Join online professional networking groups
Where are the best places online to find career contacts? More than just the top tool for interoffice communication (and gossip), Slack features groups where you can meet people according to your professional or personal interests. You can also search Discord for niche communities and make connections. Remote work and digital nomad groups abound on Facebook, where anywhere from dozens to thousands of members share opportunities and resources.
For working artists, creatives, or those looking to turn a side hustle into a full-time gig, online artist communities like Artrepreneur, a global digital marketplace and membership platform, give you access to a wide array of working artists. Complete your profile. Like and follow other artists you admire. Engage with the community over chat. You just might find your next client or collaborator. On each of these platforms, introduce yourself in a post, ask an open-ended question, or engage with others in the replies of a thread to kick off the conversation.
And of course, there’s the big name in professional networking: LinkedIn. To make sure you’re in tip-top shape for potential recruiters, refresh your profile, write a mission statement, and start posting — and engaging — with content in your field of interest. Not sure where to start with connections? Tapping your alumni network is always a good first step if you’re looking for referrals, since you automatically have something in common. When it comes time to send that message inquiring about a particular company or client, your fellow alums will be that much more likely to hook you up.
And, Creative Circle just opened a LinkedIn group called The Freelance Circle.
Give coworking a try
As a writer, I experienced a major breakthrough when I discovered the London Writers’ Salon. During one of four daily sessions by time zone, writers from all over the world log on, chat about what they’re working on, listen to an inspiring quote, then write in tandem for 50 minutes. I never would have thought being in a giant Zoom with strangers on silent would help me get stuff done, but there’s something comforting about getting together with like-minded people and cheering each other on. Now, when possible, I try to replicate that feeling with coworking sessions in person around kitchen tables or in coffee shops with fellow freelancers. Just because I WFH doesn’t mean I always have to do it alone.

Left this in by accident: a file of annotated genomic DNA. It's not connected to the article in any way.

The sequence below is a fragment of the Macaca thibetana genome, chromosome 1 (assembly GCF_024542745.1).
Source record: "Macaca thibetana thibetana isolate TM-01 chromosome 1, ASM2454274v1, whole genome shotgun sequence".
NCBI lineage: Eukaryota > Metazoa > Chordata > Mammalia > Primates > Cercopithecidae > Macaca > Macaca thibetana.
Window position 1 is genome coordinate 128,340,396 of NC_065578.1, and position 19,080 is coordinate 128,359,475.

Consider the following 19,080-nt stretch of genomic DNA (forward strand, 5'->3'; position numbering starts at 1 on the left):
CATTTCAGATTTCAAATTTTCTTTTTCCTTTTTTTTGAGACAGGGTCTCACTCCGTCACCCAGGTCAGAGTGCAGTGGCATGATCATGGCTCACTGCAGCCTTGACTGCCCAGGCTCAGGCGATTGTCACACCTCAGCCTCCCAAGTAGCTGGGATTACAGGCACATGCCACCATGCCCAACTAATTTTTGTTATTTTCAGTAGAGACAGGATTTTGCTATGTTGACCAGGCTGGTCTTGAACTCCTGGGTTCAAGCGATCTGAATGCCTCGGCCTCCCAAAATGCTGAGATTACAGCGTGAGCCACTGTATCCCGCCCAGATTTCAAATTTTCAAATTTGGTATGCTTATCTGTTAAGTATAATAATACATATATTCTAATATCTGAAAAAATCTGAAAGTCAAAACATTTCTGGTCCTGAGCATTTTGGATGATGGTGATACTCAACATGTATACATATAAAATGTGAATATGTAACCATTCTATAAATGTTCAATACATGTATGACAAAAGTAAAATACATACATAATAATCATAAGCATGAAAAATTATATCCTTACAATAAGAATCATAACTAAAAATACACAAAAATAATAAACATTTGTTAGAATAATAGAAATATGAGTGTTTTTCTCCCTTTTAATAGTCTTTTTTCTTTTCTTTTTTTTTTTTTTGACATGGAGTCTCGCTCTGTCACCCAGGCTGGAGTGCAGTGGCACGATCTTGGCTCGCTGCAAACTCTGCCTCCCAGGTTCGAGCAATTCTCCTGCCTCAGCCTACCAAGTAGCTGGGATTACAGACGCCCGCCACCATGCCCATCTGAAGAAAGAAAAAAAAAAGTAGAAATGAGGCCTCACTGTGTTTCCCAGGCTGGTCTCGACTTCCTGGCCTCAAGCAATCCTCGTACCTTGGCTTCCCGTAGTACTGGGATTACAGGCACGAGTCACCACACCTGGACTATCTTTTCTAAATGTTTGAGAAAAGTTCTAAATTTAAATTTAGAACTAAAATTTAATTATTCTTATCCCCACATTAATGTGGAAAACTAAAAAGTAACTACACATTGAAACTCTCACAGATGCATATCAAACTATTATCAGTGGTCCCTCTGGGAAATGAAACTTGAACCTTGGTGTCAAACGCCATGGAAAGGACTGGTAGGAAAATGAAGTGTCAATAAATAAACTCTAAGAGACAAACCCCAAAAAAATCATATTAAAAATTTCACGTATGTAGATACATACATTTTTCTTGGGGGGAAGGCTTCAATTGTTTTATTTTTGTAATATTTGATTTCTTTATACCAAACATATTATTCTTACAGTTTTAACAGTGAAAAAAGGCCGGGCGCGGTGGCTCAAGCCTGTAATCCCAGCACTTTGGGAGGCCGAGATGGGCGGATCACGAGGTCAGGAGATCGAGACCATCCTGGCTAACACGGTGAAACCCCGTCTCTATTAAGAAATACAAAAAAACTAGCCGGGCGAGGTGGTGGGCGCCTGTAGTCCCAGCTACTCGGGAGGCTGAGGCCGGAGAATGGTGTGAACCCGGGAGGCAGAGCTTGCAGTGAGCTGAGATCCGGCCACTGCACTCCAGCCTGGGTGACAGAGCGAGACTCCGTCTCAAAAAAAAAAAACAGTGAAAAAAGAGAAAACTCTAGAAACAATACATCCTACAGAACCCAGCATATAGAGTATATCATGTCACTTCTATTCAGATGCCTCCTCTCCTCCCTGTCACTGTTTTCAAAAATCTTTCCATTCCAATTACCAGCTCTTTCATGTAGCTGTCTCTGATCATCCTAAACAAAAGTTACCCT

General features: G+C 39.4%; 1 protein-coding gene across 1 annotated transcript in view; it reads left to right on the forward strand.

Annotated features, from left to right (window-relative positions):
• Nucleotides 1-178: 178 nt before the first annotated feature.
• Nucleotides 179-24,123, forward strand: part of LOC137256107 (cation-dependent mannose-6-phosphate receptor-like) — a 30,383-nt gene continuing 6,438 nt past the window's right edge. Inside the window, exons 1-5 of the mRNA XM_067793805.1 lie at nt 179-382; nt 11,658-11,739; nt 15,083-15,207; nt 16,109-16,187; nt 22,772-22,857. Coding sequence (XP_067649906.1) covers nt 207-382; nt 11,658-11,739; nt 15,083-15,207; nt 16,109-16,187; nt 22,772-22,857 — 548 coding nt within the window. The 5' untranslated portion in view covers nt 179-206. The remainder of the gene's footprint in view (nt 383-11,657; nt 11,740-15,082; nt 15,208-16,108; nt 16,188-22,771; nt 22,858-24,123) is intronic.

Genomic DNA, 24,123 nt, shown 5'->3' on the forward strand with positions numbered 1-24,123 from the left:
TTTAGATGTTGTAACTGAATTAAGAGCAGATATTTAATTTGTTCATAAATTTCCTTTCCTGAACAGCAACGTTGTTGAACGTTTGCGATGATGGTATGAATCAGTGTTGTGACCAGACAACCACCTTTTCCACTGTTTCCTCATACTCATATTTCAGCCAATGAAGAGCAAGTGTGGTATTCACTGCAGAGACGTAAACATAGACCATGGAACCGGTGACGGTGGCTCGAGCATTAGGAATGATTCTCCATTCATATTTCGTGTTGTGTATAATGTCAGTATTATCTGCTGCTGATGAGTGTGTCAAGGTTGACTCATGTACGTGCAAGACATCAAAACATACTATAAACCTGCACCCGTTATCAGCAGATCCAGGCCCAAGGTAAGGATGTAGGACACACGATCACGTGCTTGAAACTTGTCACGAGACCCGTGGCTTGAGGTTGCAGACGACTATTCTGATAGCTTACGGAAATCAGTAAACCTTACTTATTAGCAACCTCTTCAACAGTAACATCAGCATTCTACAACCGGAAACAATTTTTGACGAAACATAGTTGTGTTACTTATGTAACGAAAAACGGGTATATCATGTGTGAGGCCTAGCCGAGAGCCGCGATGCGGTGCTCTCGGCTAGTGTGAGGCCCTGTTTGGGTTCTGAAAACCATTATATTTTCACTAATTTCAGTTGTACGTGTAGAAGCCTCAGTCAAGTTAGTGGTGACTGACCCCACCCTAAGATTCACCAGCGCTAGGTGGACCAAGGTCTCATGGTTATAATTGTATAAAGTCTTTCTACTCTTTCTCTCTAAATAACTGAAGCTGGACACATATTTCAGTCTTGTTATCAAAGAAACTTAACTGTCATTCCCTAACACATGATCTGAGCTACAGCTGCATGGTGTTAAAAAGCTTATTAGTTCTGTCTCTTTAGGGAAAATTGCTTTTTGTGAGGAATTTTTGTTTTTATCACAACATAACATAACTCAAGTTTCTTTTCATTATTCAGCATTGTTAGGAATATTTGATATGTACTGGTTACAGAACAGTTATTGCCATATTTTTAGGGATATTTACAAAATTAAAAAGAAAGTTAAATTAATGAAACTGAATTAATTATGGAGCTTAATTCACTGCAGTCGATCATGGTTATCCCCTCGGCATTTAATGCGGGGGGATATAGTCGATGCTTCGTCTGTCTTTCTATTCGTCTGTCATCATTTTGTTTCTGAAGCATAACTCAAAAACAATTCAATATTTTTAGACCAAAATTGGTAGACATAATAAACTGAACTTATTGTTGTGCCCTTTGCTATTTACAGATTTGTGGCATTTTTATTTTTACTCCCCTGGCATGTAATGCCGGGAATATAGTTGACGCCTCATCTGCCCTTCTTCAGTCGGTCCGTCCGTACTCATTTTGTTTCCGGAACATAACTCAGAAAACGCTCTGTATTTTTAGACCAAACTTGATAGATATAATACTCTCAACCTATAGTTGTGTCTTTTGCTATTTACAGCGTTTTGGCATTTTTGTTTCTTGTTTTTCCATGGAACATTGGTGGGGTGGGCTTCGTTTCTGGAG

Coworking spaces in your town or city could fill that same need, and often host mixers so remote creatives from a variety of industries can meet each other IRL. Or, if you’re a leader, you can start your own critique session or creative salon. Invite a friend or two, ask them to share with their contacts, or post about the opportunity online to gauge interest. My bet is that you’ll find there are plenty of people who are just as interested and invested in making connections and building community as you are.
About the author.
Allison Stice is the editorial director at Artrepreneur. She has been published in the Bitter Southerner, Garden & Gun and Savannah Magazine, among other publications.